Our Beneficiaries
The PCMT raises money for The Princess Alice Hospice and for research into brain tumours. Details of these beneficiaries are given below.

Princess Alice Hospice
The Princess Alice Hospice is based in Esher, in Surrey, and provides care for terminally ill cancer patients. Since 1985, the Hospice has been caring for patients from Surrey and South West London, providing not only round the clock nursing for the patients themselves, but also offering support to the families and friends of the patients. The Princess Alice also organises training and education for medical professionals.

Pete went into the Princess Alice in September of 2003, and many of the friends and family who visited him there have commented on the wonderful care and attention that he received. Whether sitting out on the deck by the fishpond, or sharing a bottle of wine in the evening with friends, it was always a very tranquil place. The staff work tirelessly to make the patients' stays in the hospice as comfortable as possible, and this was certainly the case for Pete. The support that they offered to Pete's friends, and in particular to David and Yvonne, was also extremely important during this very difficult time.

The Princess Alice is able to achieve such high standards of care only through employing a team of highly professional staff. There is a one for one ratio of staff to patients, to make sure that the best possible care is provided. Further, the Princess Alice does not charge for the care it provides. Although some money is offered by the NHS, this level of care is simply not something that state funding alone can provide. The Princess Alice is therefore dependent on fund raising and donations from groups like the PCMT to ensure that it can continue to provide so excellent a standard of support.

More details of the Princess Alice Hospice, and the work that they undertake, can be found at their website The Princess Alice Hospice was an obvious choice for the founders of the PCMT, and receives half of the donations made on behalf of the PCMT each year (for more information on this, please visit the what we do section).

SDBTT Astro Fund
The PCMT founders were all keen to offer financial support not just for the care of cancer patients, but also for research into the cause, prevention, treatment and cure of cancer. It was decided from the outset, therefore, that half of the money dispersed by the PCMT should be dedicated to research into tackling the specific form of tumour that Pete had.

Low grade brain tumours are an area where relatively little research has been undertaken to date. Brain tumours start in the brain and rarely spread to other parts of the body, although secondary tumours do occur in patients with tumours elsewhere. 20% of patients with a cancer other than in the brain will go on to suffer a brain tumour. There are over 120 forms of brain tumour, which makes diagnosis difficult. Pete's tumour was a combination of astrocytoma and oligendendra , and initially diagnosed as low grade and non-malignant. Sadly, of course, grade of tumour changed. Brain tumours are the second most common cause of cancer death in young adults (up to the age of 34) like Pete.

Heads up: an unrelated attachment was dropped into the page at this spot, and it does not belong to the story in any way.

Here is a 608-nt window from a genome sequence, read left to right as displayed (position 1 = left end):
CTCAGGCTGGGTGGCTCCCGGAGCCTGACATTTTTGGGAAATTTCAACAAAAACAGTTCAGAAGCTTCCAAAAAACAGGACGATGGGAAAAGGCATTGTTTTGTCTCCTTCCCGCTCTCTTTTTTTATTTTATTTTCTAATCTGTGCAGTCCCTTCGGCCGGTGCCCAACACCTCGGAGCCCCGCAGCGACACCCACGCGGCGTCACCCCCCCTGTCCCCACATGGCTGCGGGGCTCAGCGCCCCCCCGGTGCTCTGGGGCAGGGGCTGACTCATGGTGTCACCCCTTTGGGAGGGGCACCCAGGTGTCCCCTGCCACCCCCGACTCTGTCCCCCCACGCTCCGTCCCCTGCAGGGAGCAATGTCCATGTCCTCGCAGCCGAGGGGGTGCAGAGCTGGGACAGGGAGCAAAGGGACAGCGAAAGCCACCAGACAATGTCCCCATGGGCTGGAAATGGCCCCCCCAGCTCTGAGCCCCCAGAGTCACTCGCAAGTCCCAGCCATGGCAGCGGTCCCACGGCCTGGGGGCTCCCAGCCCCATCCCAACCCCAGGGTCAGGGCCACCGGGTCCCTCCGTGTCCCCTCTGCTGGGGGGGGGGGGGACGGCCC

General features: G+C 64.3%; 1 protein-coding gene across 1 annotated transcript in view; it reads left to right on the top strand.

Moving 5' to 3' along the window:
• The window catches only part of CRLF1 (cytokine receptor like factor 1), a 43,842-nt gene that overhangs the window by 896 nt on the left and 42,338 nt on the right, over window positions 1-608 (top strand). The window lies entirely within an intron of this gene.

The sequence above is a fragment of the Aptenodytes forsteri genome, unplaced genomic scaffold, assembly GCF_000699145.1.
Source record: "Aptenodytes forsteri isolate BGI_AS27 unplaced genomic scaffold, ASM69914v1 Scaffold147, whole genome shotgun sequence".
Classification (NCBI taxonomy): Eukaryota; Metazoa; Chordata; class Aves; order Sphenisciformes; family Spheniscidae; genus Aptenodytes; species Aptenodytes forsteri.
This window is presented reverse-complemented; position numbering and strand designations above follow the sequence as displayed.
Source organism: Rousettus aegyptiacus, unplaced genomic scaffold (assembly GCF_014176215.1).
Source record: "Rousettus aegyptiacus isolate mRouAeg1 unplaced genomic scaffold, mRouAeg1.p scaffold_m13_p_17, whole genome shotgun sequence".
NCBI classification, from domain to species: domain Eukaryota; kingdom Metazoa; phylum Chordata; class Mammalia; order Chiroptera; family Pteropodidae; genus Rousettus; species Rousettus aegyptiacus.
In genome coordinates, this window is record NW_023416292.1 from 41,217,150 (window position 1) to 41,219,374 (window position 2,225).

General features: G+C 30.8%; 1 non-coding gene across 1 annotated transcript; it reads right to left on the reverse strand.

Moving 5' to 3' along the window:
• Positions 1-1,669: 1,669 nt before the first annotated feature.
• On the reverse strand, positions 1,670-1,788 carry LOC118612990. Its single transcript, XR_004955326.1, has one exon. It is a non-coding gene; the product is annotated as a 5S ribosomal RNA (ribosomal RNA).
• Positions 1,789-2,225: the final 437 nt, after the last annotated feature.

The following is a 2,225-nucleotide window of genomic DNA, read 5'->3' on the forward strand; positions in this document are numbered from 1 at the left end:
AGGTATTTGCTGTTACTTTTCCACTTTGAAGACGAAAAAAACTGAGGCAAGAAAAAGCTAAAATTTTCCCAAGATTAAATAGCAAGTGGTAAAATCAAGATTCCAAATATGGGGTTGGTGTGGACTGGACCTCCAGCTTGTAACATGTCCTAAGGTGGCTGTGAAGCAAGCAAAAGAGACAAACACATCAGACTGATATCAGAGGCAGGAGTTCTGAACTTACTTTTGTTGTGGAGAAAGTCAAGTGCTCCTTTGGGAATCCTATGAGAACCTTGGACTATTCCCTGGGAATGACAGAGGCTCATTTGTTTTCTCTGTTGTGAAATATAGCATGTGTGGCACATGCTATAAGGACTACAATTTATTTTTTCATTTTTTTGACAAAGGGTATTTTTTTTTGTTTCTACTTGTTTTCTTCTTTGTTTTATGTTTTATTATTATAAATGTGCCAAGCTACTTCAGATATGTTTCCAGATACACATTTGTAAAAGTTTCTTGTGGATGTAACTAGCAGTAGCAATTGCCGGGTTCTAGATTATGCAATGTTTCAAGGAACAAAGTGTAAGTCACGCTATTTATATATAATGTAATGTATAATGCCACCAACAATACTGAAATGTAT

The SDBTT Astro Fund is associated with the Samantha Dickinson Research Trust, and was established in 2001 to fund research in the UK into low grade gliomas. This is the class of slow growing brain tumour that Pete suffered from, and the SDBTT Astro Fund is the only one to focus on funding research into this condition. A number of charities similar to the PCMT contribute to the Astro Fund. Full details of the fund and its work can be found on their website

As well as funding research, the SDBTT Astro Fund is attempting to establish a support network for those suffering from low grade gliomas, and their families. This is being done in conjunction with the well-known Macmillan group, and will allow people to share their experiences as well as hopefully furthering understanding of this particular form of cancer.

Currently this donation of the PCMT is being used to fund the research efforts of Dr. Jeremy Rees, at the Institute of Neurology in London. Dr Rees has taken an unconventional approach towards the treatment of gliomas, and has sought to better understand the natural development of the tumour in order to facilitate individualised treatment of patients. A more detailed explanation of his work can be found under the 'Funded by Us' subsection of the 'Research Projects' section at the SDBTT Astro fund web site,

The trustees feel that this project is currently the most suitable beneficiary of the PCMTs research support, as it offers innovative research into Petes specific form of tumour.